Speciality Food Magazine – The Power of Provenance
The Power of Provenance
Conor Daunt from Dewlay Cheesemakers believes that retailers need to focus on cheese with true provenance in order to garner that much-needed point of difference.
The Abbreviation P.D.O. stands for Protected Designation of Origin and the standard was created nearly 20 years ago. The uniform accreditation helps protect regional foods, their place of origin and the time honoured methods of production from companies outside the area making products with the same name.
Before the status, companies would try and sell cheeses under the traditional names – but not using the same techniques. For many observers outside of the food industry, the terms PDO, PGI, AOC, DOP can create a lot of confusion, and the great stories behind the products becoming unclear to say the least. The job of educating consumers therefore falls on the shoulders of producers and retailers alike to show the true value of these accreditations.
An whilst innovation is always going to be key to the sector by bringing new customers into the market, heritage and provenance will also continue to be very important to consumers looking to buy products that have genuine credentials. Shoppers are looking for respected traditional recipes and means of production, and, for producers that already have PDO accreditation on their product(s), it can be used to emphasise these hard-earned credentials.
The PDO standard, it could be argued has been very successful in bringing to life, the heritage in cheeses such as Parmigiano Reggiano, Roquefort and Gorgonzola. More importantly, from a commercial point of view, it has clearly been very successful in protecting these cheeses from initations produced outside their respective regions. Looking closer to home, there is a small and exclusive range of British cheeses that also hold the respected PDO accreditation that often goes unnoticed by consumers and trade professionals alike. Only 14 UK cheeses currently hold the standard including names like Buxton Blue, Swaledale Cheese and West Country Farmhouse Cheddar cheese.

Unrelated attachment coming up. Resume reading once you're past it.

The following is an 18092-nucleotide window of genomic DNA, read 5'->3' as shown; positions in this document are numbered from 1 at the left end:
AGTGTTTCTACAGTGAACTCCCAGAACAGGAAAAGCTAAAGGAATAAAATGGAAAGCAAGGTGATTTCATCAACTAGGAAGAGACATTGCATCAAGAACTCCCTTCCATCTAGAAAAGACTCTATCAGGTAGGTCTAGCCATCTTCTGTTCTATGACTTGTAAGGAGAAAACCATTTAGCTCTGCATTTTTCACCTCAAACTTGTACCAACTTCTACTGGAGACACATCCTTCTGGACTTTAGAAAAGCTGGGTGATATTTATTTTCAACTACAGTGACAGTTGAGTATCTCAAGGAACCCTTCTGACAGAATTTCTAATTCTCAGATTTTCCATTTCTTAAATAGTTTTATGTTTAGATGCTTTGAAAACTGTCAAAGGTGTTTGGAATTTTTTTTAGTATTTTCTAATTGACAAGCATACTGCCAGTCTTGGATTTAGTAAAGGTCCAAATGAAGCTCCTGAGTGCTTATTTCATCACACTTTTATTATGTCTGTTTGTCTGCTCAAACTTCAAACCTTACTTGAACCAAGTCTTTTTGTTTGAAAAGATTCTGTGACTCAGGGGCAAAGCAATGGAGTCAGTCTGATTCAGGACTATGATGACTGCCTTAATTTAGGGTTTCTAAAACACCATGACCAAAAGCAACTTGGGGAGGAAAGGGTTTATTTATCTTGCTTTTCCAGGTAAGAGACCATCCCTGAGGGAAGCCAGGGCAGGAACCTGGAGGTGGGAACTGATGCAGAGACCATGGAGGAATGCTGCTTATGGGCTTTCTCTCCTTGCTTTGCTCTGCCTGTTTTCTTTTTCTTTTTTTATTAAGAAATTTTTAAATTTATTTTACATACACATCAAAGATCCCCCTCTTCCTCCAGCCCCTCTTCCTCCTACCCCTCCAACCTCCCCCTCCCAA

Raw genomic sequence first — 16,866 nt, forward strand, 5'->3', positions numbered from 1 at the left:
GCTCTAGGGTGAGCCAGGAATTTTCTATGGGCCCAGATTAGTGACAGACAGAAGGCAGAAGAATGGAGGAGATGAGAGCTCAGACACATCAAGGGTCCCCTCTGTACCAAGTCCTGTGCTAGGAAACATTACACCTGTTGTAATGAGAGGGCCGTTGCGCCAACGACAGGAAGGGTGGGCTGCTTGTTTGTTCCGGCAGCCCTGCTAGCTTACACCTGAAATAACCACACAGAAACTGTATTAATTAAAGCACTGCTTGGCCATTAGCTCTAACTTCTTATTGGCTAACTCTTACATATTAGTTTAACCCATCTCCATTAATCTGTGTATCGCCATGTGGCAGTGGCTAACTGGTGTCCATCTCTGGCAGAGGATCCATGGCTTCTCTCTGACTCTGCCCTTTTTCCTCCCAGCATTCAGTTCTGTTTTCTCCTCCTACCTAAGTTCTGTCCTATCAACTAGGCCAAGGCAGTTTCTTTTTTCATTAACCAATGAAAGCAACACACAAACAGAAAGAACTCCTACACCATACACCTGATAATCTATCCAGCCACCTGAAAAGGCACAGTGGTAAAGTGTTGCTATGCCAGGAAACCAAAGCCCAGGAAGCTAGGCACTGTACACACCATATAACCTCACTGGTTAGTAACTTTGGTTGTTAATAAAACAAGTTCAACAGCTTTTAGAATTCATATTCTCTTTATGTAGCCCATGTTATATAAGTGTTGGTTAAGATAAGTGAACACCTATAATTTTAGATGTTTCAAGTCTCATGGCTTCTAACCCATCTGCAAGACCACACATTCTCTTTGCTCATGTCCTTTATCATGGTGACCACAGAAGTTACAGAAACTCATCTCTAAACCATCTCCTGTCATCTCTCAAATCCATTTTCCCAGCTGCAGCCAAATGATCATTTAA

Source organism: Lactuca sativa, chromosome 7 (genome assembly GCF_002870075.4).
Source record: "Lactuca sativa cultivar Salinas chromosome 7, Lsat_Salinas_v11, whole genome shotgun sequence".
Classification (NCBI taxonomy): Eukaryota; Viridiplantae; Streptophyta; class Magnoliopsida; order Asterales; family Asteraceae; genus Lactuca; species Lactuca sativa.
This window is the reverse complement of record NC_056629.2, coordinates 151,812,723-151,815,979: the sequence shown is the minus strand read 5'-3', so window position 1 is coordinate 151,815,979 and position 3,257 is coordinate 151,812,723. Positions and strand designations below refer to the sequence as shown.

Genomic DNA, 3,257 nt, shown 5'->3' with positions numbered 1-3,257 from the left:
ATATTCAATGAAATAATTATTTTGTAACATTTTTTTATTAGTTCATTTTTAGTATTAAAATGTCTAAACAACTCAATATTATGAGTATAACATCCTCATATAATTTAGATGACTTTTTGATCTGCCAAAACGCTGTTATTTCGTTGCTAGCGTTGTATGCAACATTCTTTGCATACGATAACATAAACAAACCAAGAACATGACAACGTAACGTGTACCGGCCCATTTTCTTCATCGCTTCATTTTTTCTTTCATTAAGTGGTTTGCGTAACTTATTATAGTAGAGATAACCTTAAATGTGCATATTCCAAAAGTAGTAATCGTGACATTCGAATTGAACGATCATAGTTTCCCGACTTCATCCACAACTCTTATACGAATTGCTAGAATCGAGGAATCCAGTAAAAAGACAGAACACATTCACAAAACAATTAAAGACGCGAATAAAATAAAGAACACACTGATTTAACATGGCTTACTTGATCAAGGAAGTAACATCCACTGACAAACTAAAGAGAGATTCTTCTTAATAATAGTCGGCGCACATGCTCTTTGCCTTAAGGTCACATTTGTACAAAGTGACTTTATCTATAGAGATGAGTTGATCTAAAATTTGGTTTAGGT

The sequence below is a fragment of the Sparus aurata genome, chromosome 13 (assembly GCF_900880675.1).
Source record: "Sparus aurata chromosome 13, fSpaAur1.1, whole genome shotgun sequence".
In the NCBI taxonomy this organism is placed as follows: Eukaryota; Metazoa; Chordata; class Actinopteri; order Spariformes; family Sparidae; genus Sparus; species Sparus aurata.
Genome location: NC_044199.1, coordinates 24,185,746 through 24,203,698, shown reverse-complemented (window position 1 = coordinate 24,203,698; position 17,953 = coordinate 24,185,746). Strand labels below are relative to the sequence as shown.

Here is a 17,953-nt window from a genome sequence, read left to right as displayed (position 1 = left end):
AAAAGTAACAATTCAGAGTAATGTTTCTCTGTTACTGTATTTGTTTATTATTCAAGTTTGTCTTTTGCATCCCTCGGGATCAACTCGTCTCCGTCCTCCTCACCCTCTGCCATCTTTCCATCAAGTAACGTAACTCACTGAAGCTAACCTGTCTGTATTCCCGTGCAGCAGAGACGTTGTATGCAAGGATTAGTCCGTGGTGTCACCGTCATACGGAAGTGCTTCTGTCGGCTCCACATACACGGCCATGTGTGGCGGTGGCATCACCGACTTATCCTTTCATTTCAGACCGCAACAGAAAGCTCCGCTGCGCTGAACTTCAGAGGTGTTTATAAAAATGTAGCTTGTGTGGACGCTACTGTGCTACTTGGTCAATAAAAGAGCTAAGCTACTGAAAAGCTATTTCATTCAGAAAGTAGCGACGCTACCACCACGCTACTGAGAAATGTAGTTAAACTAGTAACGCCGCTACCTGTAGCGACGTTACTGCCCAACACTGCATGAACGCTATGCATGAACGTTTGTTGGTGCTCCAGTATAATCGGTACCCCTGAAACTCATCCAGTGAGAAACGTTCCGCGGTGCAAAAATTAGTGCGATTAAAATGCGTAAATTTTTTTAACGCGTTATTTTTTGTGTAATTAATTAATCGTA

The range also includeds a product called Beacon Fell Traditional Lancashire cheese, which can only be made by dairies within a designation region of Lancashire. Today just a handful of family owned dairies continue to make the cheese to the same recipe using techniques that are simply not used outside the County.
To safeguard the traditions, the Lancashire Cheesemakers Association was formed and went through a rigorous application procedure which eventually granted them the protection. The name Lancashire, like Cheddra, Cheshire and Wensleydale and many others has become commoditised in the sense that the name alone cannot be afforded the protection of P.D.O. hence the addition of the landmark of “Beacon Fell” to the name Lancashire, produced a name that could acquire the protected status.
But unfortunately, PDO often tends not be be emplasised strongly enough for the typical consumer to pick up on, and while th all important logo will be present on labelling – that’s often as far as it goes. Each product whether it’s Beacon Fell Traditional Lancashire Cheese, Parma Ham, or a Melton Mowbray pork pie has its own unique story to tell, showing customers why it is a step up from its competitors that don’t have the accreditation. Consumers can only buy into this fully, however, when they understand how the status gives them more assurance when they are looking for products with true provenance. The job of highlighting its benefits is something that retailers need to do on a regular basis by talking about the product with customers, and of course offering regular samples.
Article is courtesy of Speciality Food Magazine www.specialityfoodmagazine.co.uk
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